Taking your Cat for a Roadtrip
Published by Pet Qwerks Toys on January 19, 2018
Visualize a scenario where you have decided to go camping or visit a friend who lives miles away, and you just have to take your cat with you. You can’t stand spending a few hours away from our feline friend, so you are going to take her in your car and hope she gets to have as much fun as you. To keep her safe, you need to do several things before and during the journey.
You must put your cat in a carrier for safety. It is not advisable to just let her roam freely in the car during the trip. This is because she might distract you with one of her cute antics and draw your attention away from the road, leading to an accident. If you brake unexpectedly and she is not sitting securely in a carrier she could smash the windscreen and hit another vehicle, which could lead to her own injuries or make another motorist cause an accident.
However, you need to familiarize her with the carrier before the trip to make sure she is comfortable. Line the carrier with warm blankets and put her in it a few days prior to the journey to let her get used to it. You could even put a few treats in the carrier to entice her to get inside if she resists the first time you try to put her inside. If she is familiar with the carrier beforehand she won’t make too much of a fuss on the road trip day.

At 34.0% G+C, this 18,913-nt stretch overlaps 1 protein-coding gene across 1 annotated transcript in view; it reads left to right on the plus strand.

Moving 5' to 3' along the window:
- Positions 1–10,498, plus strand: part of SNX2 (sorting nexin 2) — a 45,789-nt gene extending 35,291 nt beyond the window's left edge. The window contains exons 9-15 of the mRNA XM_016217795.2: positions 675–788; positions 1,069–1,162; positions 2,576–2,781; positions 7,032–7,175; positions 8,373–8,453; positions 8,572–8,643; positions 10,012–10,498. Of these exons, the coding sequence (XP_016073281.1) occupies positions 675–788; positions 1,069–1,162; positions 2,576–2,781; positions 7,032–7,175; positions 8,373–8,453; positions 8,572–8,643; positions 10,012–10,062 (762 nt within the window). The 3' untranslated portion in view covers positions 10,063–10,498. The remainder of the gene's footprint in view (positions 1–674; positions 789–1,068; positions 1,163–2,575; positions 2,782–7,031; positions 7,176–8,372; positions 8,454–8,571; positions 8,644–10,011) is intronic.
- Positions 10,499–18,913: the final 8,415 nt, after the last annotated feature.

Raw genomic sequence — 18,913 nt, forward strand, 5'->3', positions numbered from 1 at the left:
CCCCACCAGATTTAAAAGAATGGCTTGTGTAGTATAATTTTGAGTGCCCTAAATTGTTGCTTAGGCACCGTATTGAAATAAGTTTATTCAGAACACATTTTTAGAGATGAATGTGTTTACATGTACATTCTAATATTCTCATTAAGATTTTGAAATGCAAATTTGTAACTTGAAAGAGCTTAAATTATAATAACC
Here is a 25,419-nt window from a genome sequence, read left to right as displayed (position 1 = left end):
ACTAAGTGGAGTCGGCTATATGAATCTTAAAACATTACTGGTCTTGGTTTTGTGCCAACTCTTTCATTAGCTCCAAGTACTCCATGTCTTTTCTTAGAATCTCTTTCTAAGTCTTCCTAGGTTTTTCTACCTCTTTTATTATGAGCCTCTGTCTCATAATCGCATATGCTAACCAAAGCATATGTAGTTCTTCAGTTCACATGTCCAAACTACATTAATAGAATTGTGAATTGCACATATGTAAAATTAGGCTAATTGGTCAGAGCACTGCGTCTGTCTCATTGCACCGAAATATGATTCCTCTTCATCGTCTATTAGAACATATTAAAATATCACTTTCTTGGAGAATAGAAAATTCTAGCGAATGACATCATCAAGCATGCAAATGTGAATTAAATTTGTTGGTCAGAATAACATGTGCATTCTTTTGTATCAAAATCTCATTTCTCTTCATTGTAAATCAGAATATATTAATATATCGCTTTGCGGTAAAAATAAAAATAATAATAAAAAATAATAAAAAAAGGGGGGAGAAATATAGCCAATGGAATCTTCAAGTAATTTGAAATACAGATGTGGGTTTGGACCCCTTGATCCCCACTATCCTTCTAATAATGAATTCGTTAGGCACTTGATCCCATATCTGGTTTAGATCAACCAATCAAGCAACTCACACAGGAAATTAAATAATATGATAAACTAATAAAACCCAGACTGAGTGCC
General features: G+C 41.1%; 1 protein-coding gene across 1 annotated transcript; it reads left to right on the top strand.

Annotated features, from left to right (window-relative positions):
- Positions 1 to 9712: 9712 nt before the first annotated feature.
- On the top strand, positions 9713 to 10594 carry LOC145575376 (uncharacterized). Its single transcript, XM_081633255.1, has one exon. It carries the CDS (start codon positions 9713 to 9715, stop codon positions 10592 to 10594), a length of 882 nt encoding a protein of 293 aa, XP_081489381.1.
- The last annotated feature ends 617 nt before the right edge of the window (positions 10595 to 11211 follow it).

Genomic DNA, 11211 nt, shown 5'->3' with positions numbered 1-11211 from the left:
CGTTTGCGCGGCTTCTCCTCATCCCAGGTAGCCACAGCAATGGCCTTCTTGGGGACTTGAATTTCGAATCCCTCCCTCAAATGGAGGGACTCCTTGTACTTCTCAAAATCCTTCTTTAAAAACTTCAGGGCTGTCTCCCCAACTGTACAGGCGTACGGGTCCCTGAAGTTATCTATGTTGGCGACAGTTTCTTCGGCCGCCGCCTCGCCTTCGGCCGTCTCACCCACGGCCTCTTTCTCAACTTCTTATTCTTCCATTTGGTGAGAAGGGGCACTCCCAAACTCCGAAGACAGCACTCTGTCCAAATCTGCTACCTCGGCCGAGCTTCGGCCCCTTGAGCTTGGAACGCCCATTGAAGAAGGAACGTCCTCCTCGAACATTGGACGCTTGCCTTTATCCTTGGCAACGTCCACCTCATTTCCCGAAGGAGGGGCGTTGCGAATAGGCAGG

Let her use the litter box before you start the journey. Some cats get anxious during the journey and go in their carrier a few minutes into the journey, causing a mess. This won’t happen if she uses the litter box before.
During rest time give her water and a treat. Make sure she is leashed to ensure she does not escape. If you need to leave the cat in the car, don’t do so for more than five minutes and make sure to roll down the windows. Also remember to roll down the window. If you are going to take longer, just take her in her carrier with you.
If you are stopping to do a little shopping along the way or to sightsee, search for a local vet in the town you intend to stop. Most vets will agree to look after your cat for a few hours at a fee, especially if you ask in advance.